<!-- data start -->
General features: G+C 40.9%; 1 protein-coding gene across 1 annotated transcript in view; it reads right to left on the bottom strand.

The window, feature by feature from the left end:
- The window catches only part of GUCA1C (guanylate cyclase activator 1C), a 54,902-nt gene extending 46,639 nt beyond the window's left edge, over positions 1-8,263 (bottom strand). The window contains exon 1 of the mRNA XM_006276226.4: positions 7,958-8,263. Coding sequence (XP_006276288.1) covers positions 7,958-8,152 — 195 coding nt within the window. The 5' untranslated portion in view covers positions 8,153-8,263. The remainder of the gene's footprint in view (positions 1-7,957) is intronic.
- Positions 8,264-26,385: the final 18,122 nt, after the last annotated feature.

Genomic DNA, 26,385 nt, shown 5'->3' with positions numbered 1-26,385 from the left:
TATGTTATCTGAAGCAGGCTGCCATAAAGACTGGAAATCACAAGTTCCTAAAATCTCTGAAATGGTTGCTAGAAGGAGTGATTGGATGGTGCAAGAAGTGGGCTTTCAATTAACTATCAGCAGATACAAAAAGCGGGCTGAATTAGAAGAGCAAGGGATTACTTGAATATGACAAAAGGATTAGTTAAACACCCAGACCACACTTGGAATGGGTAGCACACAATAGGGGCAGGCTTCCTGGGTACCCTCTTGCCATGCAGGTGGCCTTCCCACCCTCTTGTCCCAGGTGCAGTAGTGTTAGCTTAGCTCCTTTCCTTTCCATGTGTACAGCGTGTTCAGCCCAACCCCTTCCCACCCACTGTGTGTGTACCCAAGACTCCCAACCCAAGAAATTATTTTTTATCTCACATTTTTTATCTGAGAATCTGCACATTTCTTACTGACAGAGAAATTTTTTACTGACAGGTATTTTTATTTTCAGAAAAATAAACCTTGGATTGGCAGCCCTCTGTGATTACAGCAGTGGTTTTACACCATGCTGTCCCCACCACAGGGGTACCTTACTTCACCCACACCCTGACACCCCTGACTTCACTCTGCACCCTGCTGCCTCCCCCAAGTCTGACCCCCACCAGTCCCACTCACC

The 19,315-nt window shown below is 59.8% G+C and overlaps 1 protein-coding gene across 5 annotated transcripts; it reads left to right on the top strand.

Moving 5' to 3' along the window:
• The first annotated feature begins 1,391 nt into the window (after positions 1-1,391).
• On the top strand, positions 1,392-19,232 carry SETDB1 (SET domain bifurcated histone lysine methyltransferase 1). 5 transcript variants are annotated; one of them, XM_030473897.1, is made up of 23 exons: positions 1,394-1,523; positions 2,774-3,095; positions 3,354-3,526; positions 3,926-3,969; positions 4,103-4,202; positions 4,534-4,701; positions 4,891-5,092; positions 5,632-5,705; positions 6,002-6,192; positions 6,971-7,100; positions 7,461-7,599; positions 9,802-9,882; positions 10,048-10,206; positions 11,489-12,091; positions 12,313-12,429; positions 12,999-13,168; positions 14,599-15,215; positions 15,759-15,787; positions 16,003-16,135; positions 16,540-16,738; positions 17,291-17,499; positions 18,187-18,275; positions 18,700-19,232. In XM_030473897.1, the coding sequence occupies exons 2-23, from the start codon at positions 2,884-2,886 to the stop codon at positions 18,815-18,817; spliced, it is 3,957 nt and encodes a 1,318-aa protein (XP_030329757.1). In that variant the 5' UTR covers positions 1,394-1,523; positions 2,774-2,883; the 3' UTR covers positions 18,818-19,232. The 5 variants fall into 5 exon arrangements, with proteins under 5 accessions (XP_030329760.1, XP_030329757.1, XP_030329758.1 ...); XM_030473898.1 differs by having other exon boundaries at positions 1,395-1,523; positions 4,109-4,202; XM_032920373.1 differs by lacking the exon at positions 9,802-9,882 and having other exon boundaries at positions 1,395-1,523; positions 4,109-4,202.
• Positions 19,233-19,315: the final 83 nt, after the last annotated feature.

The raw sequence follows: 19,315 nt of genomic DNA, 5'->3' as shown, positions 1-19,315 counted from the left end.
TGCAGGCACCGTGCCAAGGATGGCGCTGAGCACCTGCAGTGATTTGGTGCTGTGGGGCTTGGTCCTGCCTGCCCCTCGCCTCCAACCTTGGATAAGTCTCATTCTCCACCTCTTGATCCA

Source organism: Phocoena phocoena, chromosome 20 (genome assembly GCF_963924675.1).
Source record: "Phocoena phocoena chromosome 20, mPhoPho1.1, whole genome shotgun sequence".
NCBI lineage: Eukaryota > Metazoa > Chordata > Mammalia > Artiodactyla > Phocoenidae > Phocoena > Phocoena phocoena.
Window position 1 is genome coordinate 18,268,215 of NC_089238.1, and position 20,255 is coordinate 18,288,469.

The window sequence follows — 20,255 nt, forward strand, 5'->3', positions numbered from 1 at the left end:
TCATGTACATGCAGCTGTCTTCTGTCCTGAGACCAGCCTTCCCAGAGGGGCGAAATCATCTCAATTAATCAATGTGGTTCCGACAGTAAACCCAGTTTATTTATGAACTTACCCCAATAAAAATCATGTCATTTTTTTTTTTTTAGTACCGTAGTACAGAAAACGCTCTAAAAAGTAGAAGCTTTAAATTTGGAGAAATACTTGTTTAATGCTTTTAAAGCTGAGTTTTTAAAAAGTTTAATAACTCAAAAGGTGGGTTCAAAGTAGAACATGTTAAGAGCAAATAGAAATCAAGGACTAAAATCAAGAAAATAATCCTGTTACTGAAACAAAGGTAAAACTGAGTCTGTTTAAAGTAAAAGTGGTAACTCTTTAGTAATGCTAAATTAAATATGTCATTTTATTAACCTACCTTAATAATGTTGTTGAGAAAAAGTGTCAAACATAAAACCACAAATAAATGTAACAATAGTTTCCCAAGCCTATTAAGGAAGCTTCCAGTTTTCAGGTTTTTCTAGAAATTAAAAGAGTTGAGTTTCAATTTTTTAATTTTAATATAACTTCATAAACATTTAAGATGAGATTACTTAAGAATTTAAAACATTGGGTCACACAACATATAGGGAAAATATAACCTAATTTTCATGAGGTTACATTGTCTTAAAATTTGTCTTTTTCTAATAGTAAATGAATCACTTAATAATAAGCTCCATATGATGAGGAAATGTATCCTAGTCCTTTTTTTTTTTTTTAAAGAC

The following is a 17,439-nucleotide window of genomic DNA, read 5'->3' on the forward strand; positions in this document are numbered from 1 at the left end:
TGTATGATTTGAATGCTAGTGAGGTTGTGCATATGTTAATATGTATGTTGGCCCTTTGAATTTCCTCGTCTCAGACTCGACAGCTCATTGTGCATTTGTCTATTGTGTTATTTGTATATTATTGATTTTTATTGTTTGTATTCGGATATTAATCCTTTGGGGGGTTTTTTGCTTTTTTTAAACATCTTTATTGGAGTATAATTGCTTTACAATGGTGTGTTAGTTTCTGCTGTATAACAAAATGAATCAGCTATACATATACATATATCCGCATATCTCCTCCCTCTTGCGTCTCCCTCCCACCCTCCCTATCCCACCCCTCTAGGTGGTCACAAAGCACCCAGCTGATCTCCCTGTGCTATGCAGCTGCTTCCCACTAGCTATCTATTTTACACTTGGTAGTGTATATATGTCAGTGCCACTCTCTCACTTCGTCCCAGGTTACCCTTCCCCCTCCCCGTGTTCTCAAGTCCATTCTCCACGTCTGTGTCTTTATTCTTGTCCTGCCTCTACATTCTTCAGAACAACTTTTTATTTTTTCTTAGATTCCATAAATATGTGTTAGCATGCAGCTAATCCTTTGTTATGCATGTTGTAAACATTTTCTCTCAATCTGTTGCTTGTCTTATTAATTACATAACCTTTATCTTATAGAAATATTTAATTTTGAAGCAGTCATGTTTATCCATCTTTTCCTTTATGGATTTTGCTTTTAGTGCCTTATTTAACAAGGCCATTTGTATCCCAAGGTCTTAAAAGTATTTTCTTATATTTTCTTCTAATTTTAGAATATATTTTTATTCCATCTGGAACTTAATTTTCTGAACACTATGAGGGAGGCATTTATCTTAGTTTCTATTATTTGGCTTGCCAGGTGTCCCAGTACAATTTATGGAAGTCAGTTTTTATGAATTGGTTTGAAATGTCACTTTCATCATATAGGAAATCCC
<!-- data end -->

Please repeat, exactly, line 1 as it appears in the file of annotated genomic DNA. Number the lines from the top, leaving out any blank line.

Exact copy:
General features: G+C 40.9%; 1 protein-coding gene across 1 annotated transcript in view; it reads right to left on the bottom strand.